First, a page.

The Blue morpho butterfly (Morpho peleides) has a color pattern that looks flashing when flying. It's technically not a blue shade but more of an iridescent hue because of its microscopic scales.
Blue Morpho Species Summary
|Scientific Name||Morpho peleides|
|Range||Central America, South America, Mexico|
|Host Plants||Legumes, alfalfa, beans, trumpetvines|
|Butterfly Description||The wings of this butterfly have small scales and brilliant shades of blue color and a wingspan of 5 to 8 inches|
|Caterpillar Description||Caterpillars are reddish-brown with lime green, yellow, or gray patches. Their bodies are coated with hair that can serve as their defense mechanism|
Blue Morpho Description
The wings of the Blue morpho butterfly are a vivid blue color with black lines running down the costal regions. Its wingspan is between 5 to 8 inches. The ventral side of this butterfly’s wings has a dull brown tint covered in numerous eyespots.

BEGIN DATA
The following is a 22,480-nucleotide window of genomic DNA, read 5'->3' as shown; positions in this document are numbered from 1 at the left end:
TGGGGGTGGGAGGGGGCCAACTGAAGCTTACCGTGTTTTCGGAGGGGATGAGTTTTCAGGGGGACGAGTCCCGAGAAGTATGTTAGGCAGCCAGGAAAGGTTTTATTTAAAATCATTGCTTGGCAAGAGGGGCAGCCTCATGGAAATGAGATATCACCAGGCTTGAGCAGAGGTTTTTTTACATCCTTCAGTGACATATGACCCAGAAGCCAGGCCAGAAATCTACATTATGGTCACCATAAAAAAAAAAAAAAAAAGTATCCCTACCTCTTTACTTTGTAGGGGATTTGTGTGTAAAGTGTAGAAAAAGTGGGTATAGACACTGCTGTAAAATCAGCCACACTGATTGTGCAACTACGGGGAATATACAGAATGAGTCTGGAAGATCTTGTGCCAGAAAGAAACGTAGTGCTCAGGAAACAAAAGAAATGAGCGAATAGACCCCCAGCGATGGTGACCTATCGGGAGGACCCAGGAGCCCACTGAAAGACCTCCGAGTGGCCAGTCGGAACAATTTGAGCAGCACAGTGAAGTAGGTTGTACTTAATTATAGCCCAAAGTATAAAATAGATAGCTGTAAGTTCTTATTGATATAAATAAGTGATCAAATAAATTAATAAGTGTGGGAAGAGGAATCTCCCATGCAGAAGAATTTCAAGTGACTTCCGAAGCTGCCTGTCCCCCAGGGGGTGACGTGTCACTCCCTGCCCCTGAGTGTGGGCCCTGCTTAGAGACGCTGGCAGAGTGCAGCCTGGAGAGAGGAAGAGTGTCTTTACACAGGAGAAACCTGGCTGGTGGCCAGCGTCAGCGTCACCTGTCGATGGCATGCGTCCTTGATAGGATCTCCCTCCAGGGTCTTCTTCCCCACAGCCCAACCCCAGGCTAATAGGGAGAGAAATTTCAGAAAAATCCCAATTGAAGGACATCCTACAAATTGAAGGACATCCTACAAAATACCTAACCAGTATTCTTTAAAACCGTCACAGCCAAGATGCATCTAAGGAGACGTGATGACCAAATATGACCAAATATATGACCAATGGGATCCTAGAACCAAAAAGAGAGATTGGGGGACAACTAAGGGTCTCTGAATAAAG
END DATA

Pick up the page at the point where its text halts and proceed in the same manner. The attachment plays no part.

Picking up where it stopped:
The males’ wings are larger and brighter than the females’. They also have six legs, three body segments, two clubbed antennae, and two pairs of forewings and hindwings.
Comparison with Pipevine Swallowtail and Mexican Bluewing
The Pipevine swallowtail, sometimes known as the Blue swallowtail (Battus philenor), is a black butterfly with iridescent blue hindwings. Its wingspan is about 2 to 3 inches. Its main characteristic is a row of orange spots on the underside of its hindwings.
On the other hand, the Mexican bluewing (Myscelia ethusa) is a medium-sized butterfly with white dots on the apical regions and black and blue bands. The ventral part is black and brown and resembles a dead leaf. It has wings that are two to three inches wide.
Blue Morpho Caterpillar Description
The first instar larva consumes its empty shell immediately after hatching. This gives it an initial source of proteins and carbohydrates before it starts to feed on the host plant. The entire stage lasts about 8 weeks, after which the caterpillar undergoes a pre-pupal stage.